The Indian government has announced that it would introduce price cuts on complex fertilizers. The news came as a surprise to many investors, and thus fertilizer stocks slumped earlier this week due to fears of inventory write-downs and reduction in earnings estimates. Complex fertilizers are partially decontrolled and the government adjusts the subsidy under the nutrient-based subsidy (NBS) scheme every year, although the selling price is determined by the market. This time, the government decided to regulate the price through public sector producers, who lowered the prices of diammonium phosphate (DAP) and muriate of potash (MOP) fertilizers.
The price cuts were made possible by the steep fall in raw material prices and thanks to the fact that complex fertilizers are imported and prices in international markets fell sharply. Moreover, inventories are still at a very high level, sufficient to meet the current season’s needs. Therefore, if price cuts become widespread, a development that investors fear, firms will be forced to write down inventories to compensate dealers for a reduction. For the companies that sell complex fertilizers, this is bad news, as the impact of this step will likely be still felt in the next quarter’s earnings. With a large presence in complex fertilizers, Coromandel International and Gujarat State Fertilizers and Chemicals will probably be hit the hardest.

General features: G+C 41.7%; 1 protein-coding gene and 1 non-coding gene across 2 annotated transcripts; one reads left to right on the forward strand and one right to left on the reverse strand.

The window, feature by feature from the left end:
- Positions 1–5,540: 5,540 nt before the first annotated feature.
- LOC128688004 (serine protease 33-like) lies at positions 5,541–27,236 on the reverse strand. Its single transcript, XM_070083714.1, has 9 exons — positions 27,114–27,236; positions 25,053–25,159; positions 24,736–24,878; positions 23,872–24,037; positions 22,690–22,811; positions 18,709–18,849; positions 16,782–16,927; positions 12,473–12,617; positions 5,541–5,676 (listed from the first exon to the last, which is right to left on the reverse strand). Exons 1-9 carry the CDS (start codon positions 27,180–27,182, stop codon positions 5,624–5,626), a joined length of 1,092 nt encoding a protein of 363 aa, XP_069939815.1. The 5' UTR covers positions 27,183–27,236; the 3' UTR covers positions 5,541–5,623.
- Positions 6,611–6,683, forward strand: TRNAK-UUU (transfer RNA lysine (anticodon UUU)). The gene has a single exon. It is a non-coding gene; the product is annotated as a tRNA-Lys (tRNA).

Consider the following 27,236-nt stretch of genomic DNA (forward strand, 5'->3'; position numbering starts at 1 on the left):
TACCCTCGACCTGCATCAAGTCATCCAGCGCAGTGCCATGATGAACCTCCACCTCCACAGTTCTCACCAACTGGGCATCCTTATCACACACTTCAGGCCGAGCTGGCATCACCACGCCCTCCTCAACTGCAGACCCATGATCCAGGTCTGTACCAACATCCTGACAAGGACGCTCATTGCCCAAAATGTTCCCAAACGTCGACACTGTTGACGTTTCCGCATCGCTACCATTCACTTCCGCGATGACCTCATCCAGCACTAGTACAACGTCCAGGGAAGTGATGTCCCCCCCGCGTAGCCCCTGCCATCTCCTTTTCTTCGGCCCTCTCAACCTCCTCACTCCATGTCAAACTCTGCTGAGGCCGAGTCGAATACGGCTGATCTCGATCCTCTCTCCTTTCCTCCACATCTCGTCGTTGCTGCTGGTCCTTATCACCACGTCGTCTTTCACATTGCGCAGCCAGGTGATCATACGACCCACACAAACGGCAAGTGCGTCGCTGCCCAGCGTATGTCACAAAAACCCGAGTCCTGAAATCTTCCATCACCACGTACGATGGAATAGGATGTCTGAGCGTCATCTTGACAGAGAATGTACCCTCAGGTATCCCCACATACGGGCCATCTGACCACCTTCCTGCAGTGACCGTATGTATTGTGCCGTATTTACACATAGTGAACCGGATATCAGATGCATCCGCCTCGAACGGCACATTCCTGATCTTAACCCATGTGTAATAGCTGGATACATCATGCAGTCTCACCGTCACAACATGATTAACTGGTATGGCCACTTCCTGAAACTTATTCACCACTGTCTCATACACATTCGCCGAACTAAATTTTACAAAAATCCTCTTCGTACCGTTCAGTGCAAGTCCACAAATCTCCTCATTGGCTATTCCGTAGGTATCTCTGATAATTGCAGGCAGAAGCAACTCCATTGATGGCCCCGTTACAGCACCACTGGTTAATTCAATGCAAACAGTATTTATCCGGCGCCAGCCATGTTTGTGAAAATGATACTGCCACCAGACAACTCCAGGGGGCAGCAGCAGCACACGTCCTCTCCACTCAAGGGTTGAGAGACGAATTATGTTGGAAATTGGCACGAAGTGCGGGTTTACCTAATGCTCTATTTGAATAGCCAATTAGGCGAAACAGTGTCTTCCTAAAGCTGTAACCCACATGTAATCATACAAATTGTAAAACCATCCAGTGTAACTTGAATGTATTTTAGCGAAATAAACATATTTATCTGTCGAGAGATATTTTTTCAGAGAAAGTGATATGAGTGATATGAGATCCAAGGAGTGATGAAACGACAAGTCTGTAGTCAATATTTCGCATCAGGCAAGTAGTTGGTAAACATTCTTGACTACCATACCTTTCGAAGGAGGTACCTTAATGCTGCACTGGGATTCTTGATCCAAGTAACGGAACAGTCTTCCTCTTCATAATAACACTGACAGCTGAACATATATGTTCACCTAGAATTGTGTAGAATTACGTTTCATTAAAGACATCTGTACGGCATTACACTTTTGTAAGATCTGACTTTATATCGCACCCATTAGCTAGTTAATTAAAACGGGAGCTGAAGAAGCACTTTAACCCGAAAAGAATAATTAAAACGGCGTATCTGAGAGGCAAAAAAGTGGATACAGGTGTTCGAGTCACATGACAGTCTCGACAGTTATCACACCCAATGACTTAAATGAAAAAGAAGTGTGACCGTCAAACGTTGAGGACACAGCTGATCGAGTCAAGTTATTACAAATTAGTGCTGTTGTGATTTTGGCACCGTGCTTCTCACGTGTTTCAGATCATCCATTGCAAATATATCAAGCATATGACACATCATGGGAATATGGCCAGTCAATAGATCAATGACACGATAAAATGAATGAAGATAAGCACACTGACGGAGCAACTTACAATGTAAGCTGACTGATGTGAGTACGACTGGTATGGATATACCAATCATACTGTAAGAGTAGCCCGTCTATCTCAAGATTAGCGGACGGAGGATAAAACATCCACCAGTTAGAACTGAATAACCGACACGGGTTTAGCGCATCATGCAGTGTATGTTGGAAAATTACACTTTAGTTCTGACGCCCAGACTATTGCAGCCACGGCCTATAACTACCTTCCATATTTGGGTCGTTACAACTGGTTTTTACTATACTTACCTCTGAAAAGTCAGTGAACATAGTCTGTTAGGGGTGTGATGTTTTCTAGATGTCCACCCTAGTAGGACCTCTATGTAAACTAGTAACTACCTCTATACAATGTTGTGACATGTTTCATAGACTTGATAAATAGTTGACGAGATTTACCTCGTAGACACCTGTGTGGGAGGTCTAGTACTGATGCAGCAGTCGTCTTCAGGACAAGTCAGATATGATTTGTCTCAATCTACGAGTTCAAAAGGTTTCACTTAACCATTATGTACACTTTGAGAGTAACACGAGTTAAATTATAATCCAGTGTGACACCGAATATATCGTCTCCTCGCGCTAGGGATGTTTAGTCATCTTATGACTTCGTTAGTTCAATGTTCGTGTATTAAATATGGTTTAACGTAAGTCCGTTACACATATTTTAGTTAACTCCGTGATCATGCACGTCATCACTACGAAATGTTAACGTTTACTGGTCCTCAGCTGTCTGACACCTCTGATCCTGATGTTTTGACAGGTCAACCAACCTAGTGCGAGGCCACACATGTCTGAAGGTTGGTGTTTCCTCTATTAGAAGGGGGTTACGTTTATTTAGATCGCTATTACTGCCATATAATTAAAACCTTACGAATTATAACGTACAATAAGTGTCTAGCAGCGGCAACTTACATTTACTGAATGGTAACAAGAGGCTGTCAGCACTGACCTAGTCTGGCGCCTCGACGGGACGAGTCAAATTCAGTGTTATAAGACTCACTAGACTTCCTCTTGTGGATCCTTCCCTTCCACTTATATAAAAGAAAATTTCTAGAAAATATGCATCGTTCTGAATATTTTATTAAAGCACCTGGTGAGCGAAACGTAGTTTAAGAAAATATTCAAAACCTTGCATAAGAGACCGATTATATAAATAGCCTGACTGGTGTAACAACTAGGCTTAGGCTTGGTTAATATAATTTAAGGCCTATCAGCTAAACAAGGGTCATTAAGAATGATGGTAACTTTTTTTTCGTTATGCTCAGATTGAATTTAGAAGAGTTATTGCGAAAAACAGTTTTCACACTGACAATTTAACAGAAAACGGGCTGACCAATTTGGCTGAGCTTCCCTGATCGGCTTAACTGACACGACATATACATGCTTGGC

To add, fertilizer companies also see the price reduction as a setback to the NBS scheme, which is a harbinger for pricing reforms in the sector. Yet, despite complete deregulation of fuel prices, the Indian government has not implemented pricing reforms yet, such as planned direct benefit transfer and rationalization of urea prices. Therefore, some firms even see the price cut as a “step backward”.